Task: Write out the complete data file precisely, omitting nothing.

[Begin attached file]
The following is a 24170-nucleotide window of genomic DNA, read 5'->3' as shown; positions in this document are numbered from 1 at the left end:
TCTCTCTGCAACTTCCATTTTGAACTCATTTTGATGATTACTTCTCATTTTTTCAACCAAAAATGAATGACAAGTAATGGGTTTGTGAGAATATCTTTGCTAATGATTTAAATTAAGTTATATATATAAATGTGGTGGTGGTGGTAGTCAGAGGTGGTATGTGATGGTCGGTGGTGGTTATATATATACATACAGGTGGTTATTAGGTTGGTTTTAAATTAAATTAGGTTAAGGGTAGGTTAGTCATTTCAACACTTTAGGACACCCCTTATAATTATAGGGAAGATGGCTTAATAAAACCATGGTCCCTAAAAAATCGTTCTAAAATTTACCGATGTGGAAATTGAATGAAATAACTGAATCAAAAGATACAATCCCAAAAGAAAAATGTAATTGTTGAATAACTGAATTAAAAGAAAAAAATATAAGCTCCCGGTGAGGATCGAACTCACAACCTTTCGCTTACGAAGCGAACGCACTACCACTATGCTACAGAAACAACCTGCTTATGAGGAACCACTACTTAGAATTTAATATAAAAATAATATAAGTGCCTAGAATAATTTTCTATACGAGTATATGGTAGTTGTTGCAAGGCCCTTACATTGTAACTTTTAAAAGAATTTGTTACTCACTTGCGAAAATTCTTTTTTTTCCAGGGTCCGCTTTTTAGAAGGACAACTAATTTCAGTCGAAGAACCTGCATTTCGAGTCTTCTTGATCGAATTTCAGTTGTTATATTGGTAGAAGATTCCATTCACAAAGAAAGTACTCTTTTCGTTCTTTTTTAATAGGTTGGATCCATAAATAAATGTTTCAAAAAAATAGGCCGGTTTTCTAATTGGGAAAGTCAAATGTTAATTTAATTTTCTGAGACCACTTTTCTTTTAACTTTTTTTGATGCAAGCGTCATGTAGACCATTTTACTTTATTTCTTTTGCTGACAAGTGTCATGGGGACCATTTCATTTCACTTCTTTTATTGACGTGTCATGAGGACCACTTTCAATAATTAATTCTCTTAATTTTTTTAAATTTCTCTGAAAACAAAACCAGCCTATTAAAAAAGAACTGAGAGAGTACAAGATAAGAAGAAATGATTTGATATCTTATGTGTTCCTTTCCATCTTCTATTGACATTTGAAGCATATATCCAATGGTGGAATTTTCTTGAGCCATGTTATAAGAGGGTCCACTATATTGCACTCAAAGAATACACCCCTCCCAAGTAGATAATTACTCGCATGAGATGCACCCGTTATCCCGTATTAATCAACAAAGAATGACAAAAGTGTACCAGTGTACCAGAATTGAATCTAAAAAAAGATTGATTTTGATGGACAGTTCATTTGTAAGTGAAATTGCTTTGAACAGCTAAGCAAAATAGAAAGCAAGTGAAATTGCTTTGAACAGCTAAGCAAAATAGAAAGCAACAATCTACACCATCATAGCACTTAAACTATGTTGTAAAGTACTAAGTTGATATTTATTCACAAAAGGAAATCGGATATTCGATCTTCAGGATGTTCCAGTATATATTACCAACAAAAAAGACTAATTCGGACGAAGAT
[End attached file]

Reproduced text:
The following is a 24170-nucleotide window of genomic DNA, read 5'->3' as shown; positions in this document are numbered from 1 at the left end:
TCTCTCTGCAACTTCCATTTTGAACTCATTTTGATGATTACTTCTCATTTTTTCAACCAAAAATGAATGACAAGTAATGGGTTTGTGAGAATATCTTTGCTAATGATTTAAATTAAGTTATATATATAAATGTGGTGGTGGTGGTAGTCAGAGGTGGTATGTGATGGTCGGTGGTGGTTATATATATACATACAGGTGGTTATTAGGTTGGTTTTAAATTAAATTAGGTTAAGGGTAGGTTAGTCATTTCAACACTTTAGGACACCCCTTATAATTATAGGGAAGATGGCTTAATAAAACCATGGTCCCTAAAAAATCGTTCTAAAATTTACCGATGTGGAAATTGAATGAAATAACTGAATCAAAAGATACAATCCCAAAAGAAAAATGTAATTGTTGAATAACTGAATTAAAAGAAAAAAATATAAGCTCCCGGTGAGGATCGAACTCACAACCTTTCGCTTACGAAGCGAACGCACTACCACTATGCTACAGAAACAACCTGCTTATGAGGAACCACTACTTAGAATTTAATATAAAAATAATATAAGTGCCTAGAATAATTTTCTATACGAGTATATGGTAGTTGTTGCAAGGCCCTTACATTGTAACTTTTAAAAGAATTTGTTACTCACTTGCGAAAATTCTTTTTTTTCCAGGGTCCGCTTTTTAGAAGGACAACTAATTTCAGTCGAAGAACCTGCATTTCGAGTCTTCTTGATCGAATTTCAGTTGTTATATTGGTAGAAGATTCCATTCACAAAGAAAGTACTCTTTTCGTTCTTTTTTAATAGGTTGGATCCATAAATAAATGTTTCAAAAAAATAGGCCGGTTTTCTAATTGGGAAAGTCAAATGTTAATTTAATTTTCTGAGACCACTTTTCTTTTAACTTTTTTTGATGCAAGCGTCATGTAGACCATTTTACTTTATTTCTTTTGCTGACAAGTGTCATGGGGACCATTTCATTTCACTTCTTTTATTGACGTGTCATGAGGACCACTTTCAATAATTAATTCTCTTAATTTTTTTAAATTTCTCTGAAAACAAAACCAGCCTATTAAAAAAGAACTGAGAGAGTACAAGATAAGAAGAAATGATTTGATATCTTATGTGTTCCTTTCCATCTTCTATTGACATTTGAAGCATATATCCAATGGTGGAATTTTCTTGAGCCATGTTATAAGAGGGTCCACTATATTGCACTCAAAGAATACACCCCTCCCAAGTAGATAATTACTCGCATGAGATGCACCCGTTATCCCGTATTAATCAACAAAGAATGACAAAAGTGTACCAGTGTACCAGAATTGAATCTAAAAAAAGATTGATTTTGATGGACAGTTCATTTGTAAGTGAAATTGCTTTGAACAGCTAAGCAAAATAGAAAGCAAGTGAAATTGCTTTGAACAGCTAAGCAAAATAGAAAGCAACAATCTACACCATCATAGCACTTAAACTATGTTGTAAAGTACTAAGTTGATATTTATTCACAAAAGGAAATCGGATATTCGATCTTCAGGATGTTCCAGTATATATTACCAACAAAAAAGACTAATTCGGACGAAGAT